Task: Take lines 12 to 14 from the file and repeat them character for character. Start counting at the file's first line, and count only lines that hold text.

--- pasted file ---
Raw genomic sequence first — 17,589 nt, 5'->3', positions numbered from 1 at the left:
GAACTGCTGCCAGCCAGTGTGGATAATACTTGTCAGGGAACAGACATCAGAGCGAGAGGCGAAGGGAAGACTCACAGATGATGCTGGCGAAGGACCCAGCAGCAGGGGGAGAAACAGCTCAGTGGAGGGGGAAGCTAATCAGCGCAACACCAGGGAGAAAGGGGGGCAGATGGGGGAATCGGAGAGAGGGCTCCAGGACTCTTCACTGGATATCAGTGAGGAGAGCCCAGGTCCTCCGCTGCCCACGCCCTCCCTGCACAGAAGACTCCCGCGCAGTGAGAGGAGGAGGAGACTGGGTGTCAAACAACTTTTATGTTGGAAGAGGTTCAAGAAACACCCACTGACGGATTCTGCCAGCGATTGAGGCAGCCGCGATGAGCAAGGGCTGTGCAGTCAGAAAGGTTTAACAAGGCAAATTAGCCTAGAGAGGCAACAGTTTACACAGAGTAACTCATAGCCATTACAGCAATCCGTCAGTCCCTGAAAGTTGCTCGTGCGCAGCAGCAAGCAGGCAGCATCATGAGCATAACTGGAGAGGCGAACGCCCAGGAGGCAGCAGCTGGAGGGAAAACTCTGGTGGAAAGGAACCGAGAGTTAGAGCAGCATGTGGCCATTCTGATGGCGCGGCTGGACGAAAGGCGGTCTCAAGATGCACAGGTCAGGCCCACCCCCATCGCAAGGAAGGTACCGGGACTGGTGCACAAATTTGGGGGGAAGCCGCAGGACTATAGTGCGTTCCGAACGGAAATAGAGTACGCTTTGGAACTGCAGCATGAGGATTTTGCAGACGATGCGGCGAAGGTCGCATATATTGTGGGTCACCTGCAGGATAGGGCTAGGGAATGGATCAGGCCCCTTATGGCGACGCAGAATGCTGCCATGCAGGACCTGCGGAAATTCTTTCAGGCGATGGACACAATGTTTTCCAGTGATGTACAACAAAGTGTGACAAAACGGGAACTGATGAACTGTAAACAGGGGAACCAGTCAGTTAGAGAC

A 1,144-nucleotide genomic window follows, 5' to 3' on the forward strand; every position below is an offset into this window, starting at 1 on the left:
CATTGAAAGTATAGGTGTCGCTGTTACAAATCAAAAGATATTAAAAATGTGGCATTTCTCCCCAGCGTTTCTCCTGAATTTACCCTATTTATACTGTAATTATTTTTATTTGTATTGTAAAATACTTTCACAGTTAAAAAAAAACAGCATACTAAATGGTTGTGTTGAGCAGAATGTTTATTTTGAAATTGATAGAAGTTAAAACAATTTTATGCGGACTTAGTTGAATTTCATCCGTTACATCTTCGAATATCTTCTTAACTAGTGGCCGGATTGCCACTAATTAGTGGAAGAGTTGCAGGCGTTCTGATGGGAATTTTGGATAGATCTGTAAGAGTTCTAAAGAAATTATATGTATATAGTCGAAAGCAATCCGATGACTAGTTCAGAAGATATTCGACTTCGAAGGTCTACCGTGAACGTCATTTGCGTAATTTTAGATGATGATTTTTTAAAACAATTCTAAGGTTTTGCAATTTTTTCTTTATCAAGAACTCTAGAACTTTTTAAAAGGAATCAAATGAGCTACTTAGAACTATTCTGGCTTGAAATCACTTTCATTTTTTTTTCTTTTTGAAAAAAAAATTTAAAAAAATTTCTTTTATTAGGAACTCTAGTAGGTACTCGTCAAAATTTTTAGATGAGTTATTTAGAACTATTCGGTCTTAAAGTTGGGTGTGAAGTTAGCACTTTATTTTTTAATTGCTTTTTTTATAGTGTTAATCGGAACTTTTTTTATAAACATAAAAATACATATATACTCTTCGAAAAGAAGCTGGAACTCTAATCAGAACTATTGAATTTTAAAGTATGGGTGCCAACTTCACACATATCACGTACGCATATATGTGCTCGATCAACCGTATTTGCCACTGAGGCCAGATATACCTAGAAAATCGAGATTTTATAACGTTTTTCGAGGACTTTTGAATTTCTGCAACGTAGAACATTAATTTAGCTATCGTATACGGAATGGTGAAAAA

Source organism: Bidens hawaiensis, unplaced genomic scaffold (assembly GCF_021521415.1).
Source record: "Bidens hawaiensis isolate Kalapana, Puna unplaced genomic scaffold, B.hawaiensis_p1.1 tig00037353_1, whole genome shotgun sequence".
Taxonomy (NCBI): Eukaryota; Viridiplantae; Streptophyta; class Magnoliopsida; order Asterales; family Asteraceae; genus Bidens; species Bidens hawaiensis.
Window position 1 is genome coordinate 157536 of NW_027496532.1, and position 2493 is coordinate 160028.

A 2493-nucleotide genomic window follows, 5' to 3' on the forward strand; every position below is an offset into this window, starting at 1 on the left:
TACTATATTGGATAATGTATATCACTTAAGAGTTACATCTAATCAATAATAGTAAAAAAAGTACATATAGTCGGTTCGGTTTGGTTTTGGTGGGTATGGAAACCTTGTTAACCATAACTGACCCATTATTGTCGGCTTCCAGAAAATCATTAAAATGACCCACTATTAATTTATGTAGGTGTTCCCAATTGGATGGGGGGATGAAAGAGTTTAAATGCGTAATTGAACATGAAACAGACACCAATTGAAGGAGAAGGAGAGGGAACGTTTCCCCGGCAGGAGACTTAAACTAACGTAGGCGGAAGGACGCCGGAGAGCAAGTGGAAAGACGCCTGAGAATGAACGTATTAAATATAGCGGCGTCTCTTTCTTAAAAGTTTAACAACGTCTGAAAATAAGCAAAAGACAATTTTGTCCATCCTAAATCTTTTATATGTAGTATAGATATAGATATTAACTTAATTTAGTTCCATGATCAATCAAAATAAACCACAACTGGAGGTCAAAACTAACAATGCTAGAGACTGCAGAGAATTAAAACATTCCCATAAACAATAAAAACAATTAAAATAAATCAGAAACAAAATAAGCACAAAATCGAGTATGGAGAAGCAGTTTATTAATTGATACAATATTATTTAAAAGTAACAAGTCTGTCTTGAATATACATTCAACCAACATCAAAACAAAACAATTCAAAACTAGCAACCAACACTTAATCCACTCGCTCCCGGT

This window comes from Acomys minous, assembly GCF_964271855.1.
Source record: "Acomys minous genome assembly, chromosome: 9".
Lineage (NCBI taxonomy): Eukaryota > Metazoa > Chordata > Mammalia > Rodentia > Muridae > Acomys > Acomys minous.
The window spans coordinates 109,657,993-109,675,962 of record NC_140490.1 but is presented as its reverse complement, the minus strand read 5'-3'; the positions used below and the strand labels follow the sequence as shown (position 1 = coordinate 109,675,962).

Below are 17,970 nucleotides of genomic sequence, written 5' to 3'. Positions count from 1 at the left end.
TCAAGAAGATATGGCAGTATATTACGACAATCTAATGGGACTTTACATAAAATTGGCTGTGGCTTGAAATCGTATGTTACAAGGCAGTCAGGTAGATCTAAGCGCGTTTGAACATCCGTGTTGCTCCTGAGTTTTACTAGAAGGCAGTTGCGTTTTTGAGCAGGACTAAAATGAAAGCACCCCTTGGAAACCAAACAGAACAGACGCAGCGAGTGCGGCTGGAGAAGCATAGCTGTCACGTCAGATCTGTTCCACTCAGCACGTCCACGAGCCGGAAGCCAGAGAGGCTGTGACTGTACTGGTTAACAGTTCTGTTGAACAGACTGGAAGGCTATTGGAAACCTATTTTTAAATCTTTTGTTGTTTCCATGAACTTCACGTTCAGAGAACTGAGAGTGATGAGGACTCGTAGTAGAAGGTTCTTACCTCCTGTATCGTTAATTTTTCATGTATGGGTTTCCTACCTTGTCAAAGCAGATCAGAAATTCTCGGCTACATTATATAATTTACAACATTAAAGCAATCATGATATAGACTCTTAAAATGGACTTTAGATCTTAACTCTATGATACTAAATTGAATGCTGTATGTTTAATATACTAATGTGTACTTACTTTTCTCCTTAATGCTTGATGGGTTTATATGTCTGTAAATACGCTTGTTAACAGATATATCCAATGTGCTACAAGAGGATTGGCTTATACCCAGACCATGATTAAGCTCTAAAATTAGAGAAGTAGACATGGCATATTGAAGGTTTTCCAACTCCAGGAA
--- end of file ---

Source record: "Acomys minous genome assembly, chromosome: 9".
Lineage (NCBI taxonomy): Eukaryota > Metazoa > Chordata > Mammalia > Rodentia > Muridae > Acomys > Acomys minous.
The window spans coordinates 109,657,993-109,675,962 of record NC_140490.1 but is presented as its reverse complement, the minus strand read 5'-3'; the positions used below and the strand labels follow the sequence as shown (position 1 = coordinate 109,675,962).